Does the end justify the means?


Opinion by Phil Jarratt

Remember way back in the mists of time when Prime Minister Morrison and the Federal Government finally stopped tyre-kicking around the vaccine shops and came up with a better-late-than-never roll-out plan?

Remember how wonderfully simple it looked?

We all – or perhaps just the 80-90 percent of thinking, community-minded people – race out and get jabbed and once something approaching herd immunity is established, we begin to return to normal. Or at least the New Normal.

Of course, this was before the arrival of the Delta and now the Omicron variants which have further clouded the road to recovery, and necessitated so many crippling lockdowns that we’re approximately a year behind the original schedule.

No one saw all that coming, but one thing is for sure – the states that erred towards caution have so far come out of it the best, and the Queensland government of Annastacia Palaszczuk stood out like a beacon of common sense.

Not as rabid about isolation as Mark McGowan’s Western Australia, but nevertheless tough enough to stare down the powerful tourism lobby and the ratbag rural right to ensure the best results for the health of the population and the economy.

And it was all going pretty well until last month, when the wheels fell off. But the irony of the situation that we’ve been experiencing for at least the last three weeks, is that unless you live in the tourist belt, you probably don’t even know it’s happening.

Into the home straight, the Premier fell at the last hurdle, to add to a cocktail of festive season metaphors.

In the Noosa context, the disconnect between what has been happening in George Street, Brisbane and Hastings Street, Noosa was no better illustrated than by the fact that during the confusing days between Christmas and New Year, Mayor Clare Stewart felt compelled to write an impassioned letter to Premier Palaszczuk pleading for unfair and unenforceable conditions to be reviewed, for common sense to prevail.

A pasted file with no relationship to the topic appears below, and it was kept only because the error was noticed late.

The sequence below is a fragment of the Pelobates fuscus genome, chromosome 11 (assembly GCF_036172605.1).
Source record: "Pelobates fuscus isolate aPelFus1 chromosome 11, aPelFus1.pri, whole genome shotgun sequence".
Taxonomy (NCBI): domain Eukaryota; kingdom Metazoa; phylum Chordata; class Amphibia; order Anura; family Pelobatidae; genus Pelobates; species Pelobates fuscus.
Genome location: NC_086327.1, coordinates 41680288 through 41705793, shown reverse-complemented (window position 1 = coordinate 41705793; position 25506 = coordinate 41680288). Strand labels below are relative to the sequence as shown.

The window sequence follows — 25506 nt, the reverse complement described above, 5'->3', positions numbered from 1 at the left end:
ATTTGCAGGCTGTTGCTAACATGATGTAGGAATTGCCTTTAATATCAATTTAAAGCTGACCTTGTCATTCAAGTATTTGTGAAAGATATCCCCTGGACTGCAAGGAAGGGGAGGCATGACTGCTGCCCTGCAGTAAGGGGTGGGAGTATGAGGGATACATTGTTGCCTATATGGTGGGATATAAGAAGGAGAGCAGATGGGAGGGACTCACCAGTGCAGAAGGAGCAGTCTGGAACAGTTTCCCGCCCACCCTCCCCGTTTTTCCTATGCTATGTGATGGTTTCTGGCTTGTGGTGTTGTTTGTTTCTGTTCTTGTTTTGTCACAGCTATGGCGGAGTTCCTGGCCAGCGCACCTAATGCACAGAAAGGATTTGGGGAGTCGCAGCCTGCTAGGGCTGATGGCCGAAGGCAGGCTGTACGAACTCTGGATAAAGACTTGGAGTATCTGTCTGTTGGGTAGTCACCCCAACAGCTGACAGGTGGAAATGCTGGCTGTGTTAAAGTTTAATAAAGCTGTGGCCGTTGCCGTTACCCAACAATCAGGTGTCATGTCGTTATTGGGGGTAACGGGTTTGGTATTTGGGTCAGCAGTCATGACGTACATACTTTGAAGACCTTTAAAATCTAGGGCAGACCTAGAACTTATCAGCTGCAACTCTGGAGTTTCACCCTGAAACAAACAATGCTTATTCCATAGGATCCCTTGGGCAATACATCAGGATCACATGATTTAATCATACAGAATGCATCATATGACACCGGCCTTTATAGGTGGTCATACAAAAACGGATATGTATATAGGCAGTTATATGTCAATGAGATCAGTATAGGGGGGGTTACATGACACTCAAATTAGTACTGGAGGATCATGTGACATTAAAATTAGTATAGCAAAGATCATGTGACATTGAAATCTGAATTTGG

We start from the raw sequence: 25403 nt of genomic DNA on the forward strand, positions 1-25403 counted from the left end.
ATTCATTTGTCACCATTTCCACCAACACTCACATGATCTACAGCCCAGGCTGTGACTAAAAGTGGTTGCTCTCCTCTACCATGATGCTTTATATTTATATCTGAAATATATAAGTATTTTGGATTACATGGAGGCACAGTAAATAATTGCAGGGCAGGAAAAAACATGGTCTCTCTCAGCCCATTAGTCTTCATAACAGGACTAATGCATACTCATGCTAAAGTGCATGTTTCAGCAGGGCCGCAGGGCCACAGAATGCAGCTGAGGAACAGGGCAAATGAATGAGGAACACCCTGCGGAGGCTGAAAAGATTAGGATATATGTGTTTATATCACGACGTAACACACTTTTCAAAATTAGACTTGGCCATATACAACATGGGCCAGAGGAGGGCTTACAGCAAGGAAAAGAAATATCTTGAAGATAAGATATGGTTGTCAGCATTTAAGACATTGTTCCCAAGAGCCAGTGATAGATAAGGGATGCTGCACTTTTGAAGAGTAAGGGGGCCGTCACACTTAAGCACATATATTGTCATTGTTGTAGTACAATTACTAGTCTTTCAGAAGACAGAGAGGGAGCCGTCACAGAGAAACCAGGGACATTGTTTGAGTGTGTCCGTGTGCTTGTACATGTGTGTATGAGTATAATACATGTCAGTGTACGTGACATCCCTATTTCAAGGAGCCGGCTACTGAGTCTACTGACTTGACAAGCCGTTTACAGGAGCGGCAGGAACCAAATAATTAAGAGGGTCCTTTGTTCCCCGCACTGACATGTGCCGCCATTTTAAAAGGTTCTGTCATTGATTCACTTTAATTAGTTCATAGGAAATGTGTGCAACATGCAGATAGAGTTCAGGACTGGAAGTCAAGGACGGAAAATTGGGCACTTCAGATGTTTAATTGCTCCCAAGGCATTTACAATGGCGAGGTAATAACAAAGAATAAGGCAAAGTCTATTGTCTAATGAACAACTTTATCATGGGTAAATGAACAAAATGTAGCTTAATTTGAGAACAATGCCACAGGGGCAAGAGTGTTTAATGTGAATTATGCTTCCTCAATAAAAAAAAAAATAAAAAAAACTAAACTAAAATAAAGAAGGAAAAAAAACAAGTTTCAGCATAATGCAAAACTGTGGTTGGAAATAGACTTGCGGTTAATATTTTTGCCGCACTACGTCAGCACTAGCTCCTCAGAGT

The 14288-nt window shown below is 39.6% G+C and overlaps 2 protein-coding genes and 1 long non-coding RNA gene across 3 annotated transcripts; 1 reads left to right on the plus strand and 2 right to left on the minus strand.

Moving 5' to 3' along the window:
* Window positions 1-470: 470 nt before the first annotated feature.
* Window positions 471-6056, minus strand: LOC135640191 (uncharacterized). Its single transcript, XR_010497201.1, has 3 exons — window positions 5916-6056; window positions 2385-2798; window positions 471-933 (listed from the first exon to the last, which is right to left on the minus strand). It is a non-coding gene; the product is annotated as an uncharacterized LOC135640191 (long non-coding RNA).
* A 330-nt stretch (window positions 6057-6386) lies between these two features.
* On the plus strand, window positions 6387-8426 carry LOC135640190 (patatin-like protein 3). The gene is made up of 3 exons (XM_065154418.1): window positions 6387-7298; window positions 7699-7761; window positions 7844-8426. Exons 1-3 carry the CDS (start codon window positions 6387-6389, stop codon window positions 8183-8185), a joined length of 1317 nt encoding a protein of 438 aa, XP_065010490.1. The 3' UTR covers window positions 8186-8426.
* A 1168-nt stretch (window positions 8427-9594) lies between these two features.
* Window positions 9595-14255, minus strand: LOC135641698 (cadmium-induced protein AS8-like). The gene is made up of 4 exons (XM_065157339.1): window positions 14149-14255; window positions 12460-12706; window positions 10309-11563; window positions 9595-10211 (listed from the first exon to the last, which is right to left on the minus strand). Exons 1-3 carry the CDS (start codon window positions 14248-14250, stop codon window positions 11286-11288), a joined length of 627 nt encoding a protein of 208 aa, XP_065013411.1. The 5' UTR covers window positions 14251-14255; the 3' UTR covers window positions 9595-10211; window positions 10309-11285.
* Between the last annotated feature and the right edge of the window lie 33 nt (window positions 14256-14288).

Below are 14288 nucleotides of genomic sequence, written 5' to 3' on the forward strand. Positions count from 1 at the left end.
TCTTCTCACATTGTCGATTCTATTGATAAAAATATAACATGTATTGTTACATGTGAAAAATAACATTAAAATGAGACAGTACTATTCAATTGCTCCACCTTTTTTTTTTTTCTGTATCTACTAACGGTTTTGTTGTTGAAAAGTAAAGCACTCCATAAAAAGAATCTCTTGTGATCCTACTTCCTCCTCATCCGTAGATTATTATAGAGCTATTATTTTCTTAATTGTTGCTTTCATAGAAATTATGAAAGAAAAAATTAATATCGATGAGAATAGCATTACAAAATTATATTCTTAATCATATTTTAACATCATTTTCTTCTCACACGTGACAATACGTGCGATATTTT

This is powerful stuff. Clearly the mayor had had enough.

Council had been dithering about these matters since Queensland began its transition to the New Normal on 17 December, ramping up its concerns after chef Matt Sinclair vented emotionally on social media on 22 December about having to close Sum Yung Guys ahead of its busiest week because a staffer tested positive. The raw emotion sent shock waves through the business community and Council.

How many others in business were frustrated to the point of despair? What the hell was going on? And why hadn’t Noosa appeared on Queensland Health’s hotspots list since 14 December?

Council staff hurriedly sent out a memo attempting to explain that day’s new rules, which Deputy Mayor Frank Wilkie tried to distill into a short document everyone could understand, but by then the rules had changed again. Confusion reigned, and then it rained. And rained.

On 28 December Council felt the need to calm the horses through publishing a community update: “Mayor Clare Stewart has written to the Premier to seek clarity on the current approach and request assurances that we will have adequate resourcing for future local impacts. We have requested an urgent update on case numbers and exposure sites and for this information to be made public. Council acknowledges there is growing community angst about the spread of Covid being much faster than the Queensland Government anticipated.”